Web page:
Brain Drain Is Hitting These States Really Hard

Economists found that Washington, D.C. has 302.7% more people with college degrees than graduated there.

Finishing college in a small town and then moving to the big city for a high-flying job has been the plot of many a Hollywood film — some stay in-state to save money while others specifically seek out university towns for that true “college experience.”

A big university can also become a major source of economic growth for a rural part of the country — a flow of young people and academics breathes life into a given town while the jobs that come with keeping a college functional creates employment at all levels of the economy.

And while students coming and going is a normal part of that process, states fight hard to keep it from happening too much as many fund public universities have the specific goal of stimulating the local economy and creating a better-educated workforce.

After College, D.C. Starts Calling

According to a recent academic paper first reported by the Washington Post, the nation’s capital was the single biggest draw for college graduates across the country — Washington, D.C. has 302.7% more people with college degrees than graduated there.

By contrast, states like Vermont and West Virginia are losing grads shortly after they finish their education. The difference between college grads in the states and those who got their education there were a respective -57.5% and -56.2%.

The research was done by a team of economists from the University of North Carolina, the W.E. Upjohn Institute, the University of Michigan and the University of Chicago.

New Hampshire, Rhode Island, Kansas, Virginia, Wyoming and Mississippi were all states that had more than 40% fewer graduates than had finished their schooling there.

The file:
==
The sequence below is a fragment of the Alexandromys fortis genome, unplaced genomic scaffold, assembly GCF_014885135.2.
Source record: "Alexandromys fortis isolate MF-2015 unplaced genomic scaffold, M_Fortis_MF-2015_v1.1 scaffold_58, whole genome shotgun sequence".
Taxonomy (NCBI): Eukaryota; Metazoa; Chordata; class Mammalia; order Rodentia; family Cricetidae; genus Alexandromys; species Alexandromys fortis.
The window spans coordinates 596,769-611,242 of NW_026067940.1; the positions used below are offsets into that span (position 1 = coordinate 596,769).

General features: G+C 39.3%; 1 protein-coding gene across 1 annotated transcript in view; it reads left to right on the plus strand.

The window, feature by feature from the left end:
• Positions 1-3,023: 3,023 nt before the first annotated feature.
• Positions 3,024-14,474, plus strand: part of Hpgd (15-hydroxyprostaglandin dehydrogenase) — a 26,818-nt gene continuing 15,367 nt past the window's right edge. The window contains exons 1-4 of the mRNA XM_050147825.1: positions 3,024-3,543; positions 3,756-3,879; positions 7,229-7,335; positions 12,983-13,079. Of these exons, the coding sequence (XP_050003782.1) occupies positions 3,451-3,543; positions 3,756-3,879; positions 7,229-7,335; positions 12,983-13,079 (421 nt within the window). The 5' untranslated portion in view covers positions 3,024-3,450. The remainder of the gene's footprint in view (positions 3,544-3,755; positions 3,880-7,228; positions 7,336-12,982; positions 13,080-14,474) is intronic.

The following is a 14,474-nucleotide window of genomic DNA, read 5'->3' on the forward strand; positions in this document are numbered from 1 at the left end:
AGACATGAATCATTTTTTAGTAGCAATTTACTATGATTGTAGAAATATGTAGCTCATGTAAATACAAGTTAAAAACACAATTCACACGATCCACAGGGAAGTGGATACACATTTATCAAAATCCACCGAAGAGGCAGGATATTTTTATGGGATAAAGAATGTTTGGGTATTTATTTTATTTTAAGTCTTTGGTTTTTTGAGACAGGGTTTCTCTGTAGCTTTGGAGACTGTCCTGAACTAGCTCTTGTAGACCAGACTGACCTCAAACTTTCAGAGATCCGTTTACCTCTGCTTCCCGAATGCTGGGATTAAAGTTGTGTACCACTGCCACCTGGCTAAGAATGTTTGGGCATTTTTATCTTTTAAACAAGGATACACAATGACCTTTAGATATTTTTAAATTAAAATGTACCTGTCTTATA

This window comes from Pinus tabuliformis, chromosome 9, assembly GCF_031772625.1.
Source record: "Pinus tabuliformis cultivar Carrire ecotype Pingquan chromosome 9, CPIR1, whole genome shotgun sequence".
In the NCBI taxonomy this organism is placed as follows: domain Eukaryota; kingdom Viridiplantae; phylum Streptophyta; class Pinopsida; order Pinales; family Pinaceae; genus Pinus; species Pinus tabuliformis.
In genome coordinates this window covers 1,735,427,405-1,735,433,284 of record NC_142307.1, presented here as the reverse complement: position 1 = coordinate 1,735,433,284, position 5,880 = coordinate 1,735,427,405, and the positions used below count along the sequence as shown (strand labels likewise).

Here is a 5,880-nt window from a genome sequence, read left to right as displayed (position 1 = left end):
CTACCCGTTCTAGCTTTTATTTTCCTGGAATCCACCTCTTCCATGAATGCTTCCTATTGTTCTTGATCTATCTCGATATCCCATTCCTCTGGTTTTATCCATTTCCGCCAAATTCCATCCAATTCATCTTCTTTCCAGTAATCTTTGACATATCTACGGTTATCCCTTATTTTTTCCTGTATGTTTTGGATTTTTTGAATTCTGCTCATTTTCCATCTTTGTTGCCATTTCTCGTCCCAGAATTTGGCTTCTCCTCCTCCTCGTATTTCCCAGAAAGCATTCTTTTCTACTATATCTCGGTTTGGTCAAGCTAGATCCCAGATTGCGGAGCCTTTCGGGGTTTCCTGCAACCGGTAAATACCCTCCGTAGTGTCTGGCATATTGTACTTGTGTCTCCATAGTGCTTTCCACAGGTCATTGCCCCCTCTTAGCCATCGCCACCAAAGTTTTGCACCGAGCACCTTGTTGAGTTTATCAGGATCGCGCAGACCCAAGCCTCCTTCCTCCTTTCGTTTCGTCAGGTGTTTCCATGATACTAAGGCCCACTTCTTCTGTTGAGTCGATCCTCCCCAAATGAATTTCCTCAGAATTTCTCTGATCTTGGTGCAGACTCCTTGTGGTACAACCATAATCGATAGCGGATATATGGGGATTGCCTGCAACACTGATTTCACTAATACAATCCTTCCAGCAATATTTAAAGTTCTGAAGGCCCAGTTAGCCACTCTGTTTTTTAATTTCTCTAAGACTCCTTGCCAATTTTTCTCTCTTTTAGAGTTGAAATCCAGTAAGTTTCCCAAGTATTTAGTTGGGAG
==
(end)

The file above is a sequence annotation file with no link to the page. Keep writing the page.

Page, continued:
While D.C.’s high concentration of political opportunities and high-paying jobs led it to the top of the list, Colorado, New York and Washington State all see high numbers of well-educated grads both stay and come in after finishing their education elsewhere.

Unsurprisingly, these are all hubs of high-paying jobs — from Amazon  (AMZN) – Get Inc. Report in Seattle to New York as the center of many international companies and financial jobs.

As the numbers reflect the state overall, it is worth noting that the numbers are particularly high for cities like NYC, Atlanta and San Francisco simply because of the high concentration of jobs there.

College As a Way of Creating Jobs

California, Illinois, Georgia, Texas, Minnesota and Massachusetts all see more graduates than graduated there.

The researchers point out that states like California, Georgia and Florida are particularly good at breaking even and retaining those who graduated there. More than 80% of those who graduate in California or Texas end up staying there.

In Vermont, West Virginia and Rhode Island, that number is below 50%.

Many of these trends are inevitable given the fact that many dream of high-profile jobs in New York and D.C. and go to college specifically to achieve that end. But brain drain also exacerbates existing inequalities and creates “two Americas” in which some areas are flourishing and others languish.

To avoid brain drain, some states work to draw and retain well-educated grads — in 2018, Vermont signed a law that pays $10,000 to college educated remote workers who come to the state.

Similar initiatives were taken on by in Kansas, West Virginia and Manitoba in Canada.

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